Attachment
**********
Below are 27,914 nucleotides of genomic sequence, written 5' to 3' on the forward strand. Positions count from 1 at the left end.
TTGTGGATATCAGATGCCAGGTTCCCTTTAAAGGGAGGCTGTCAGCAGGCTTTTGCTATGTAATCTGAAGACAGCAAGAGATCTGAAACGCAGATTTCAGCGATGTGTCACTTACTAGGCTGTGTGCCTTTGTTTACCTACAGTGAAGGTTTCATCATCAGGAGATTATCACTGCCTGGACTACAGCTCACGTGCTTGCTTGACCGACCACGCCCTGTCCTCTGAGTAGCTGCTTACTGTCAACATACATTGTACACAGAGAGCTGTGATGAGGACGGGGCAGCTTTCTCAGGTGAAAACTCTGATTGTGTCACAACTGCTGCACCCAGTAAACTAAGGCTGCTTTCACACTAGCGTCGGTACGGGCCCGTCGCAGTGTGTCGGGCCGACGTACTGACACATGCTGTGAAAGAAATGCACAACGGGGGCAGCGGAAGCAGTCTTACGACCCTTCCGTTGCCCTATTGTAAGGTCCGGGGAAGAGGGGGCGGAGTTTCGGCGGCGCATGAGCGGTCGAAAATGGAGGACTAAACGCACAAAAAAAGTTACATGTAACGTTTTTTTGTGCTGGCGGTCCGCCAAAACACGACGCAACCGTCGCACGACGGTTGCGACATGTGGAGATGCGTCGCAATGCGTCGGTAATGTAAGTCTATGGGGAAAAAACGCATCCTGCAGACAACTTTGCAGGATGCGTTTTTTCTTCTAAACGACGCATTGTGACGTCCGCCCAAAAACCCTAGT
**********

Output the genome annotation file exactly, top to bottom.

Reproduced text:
Below are 27,914 nucleotides of genomic sequence, written 5' to 3' on the forward strand. Positions count from 1 at the left end.
TTGTGGATATCAGATGCCAGGTTCCCTTTAAAGGGAGGCTGTCAGCAGGCTTTTGCTATGTAATCTGAAGACAGCAAGAGATCTGAAACGCAGATTTCAGCGATGTGTCACTTACTAGGCTGTGTGCCTTTGTTTACCTACAGTGAAGGTTTCATCATCAGGAGATTATCACTGCCTGGACTACAGCTCACGTGCTTGCTTGACCGACCACGCCCTGTCCTCTGAGTAGCTGCTTACTGTCAACATACATTGTACACAGAGAGCTGTGATGAGGACGGGGCAGCTTTCTCAGGTGAAAACTCTGATTGTGTCACAACTGCTGCACCCAGTAAACTAAGGCTGCTTTCACACTAGCGTCGGTACGGGCCCGTCGCAGTGTGTCGGGCCGACGTACTGACACATGCTGTGAAAGAAATGCACAACGGGGGCAGCGGAAGCAGTCTTACGACCCTTCCGTTGCCCTATTGTAAGGTCCGGGGAAGAGGGGGCGGAGTTTCGGCGGCGCATGAGCGGTCGAAAATGGAGGACTAAACGCACAAAAAAAGTTACATGTAACGTTTTTTTGTGCTGGCGGTCCGCCAAAACACGACGCAACCGTCGCACGACGGTTGCGACATGTGGAGATGCGTCGCAATGCGTCGGTAATGTAAGTCTATGGGGAAAAAACGCATCCTGCAGACAACTTTGCAGGATGCGTTTTTTCTTCTAAACGACGCATTGTGACGTCCGCCCAAAAACCCTAGT